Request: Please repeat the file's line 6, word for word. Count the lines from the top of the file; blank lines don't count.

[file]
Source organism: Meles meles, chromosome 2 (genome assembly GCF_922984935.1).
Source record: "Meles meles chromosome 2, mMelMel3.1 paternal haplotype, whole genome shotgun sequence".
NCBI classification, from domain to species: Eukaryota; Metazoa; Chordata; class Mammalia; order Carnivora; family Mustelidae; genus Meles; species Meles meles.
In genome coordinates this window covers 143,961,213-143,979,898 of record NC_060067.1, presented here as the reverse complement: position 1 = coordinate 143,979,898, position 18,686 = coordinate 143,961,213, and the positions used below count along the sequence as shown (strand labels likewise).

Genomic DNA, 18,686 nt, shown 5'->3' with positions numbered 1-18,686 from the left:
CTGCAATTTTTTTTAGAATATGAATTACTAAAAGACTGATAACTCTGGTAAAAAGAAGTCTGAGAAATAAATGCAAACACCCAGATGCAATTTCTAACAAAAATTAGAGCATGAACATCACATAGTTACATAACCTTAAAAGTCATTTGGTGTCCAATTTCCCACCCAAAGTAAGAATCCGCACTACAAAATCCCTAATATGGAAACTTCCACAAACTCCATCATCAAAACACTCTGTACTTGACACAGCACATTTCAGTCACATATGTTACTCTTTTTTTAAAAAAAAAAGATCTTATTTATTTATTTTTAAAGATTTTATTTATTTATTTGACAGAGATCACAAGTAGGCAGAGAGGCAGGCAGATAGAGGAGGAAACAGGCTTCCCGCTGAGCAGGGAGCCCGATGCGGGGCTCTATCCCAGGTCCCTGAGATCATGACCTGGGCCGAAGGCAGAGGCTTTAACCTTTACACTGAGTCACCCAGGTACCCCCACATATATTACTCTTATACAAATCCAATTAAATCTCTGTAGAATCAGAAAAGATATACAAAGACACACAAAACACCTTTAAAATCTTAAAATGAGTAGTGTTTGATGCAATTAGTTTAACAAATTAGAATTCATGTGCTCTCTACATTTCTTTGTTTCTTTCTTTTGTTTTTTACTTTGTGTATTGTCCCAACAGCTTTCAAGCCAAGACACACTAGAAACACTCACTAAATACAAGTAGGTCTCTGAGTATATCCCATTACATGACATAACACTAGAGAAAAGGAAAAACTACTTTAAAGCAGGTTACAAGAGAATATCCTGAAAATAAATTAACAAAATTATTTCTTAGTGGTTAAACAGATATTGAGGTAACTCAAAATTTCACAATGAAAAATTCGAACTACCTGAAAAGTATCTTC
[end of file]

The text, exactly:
CTGCAATTTTTTTTAGAATATGAATTACTAAAAGACTGATAACTCTGGTAAAAAGAAGTCTGAGAAATAAATGCAAACACCCAGATGCAATTTCTAACAAAAATTAGAGCATGAACATCACATAGTTACATAACCTTAAAAGTCATTTGGTGTCCAATTTCCCACCCAAAGTAAGAATCCGCACTACAAAATCCCTAATATGGAAACTTCCACAAACTCCATCATCAAAACACTCTGTACTTGACACAGCACATTTCAGTCACATATGTTACTCTTTTTTTAAAAAAAAAAGATCTTATTTATTTATTTTTAAAGATTTTATTTATTTATTTGACAGAGATCACAAGTAGGCAGAGAGGCAGGCAGATAGAGGAGGAAACAGGCTTCCCGCTGAGCAGGGAGCCCGATGCGGGGCTCTATCCCAGGTCCCTGAGATCATGACCTGGGCCGAAGGCAGAGGCTTTAACCTTTACACTGAGTCACCCAGGTACCCCCACATATATTACTCTTATACAAATCCAATTAAATCTCTGTAGAATCAGAAAAGATATACAAAGACACACAAAACACCTTTAAAATCTTAAAATGAGTAGTGTTTGATGCAATTAGTTTAACAAATTAGAATTCATGTGCTCTCTACATTTCTTTGTTTCTTTCTTTTGTTTTTTACTTTGTGTATTGTCCCAACAGCTTTCAAGCCAAGACACACTAGAAACACTCACTAAATACAAGTAGGTCTCTGAGTATATCCCATTACATGACATAACACTAGAGAAAAGGAAAAACTACTTTAAAGCAGGTTACAAGAGAATATCCTGAAAATAAATTAACAAAATTATTTCTTAGTGGTTAAACAGATATTGAGGTAACTCAAAATTTCACAATGAAAAATTCGAACTACCTGAAAAGTATCTTC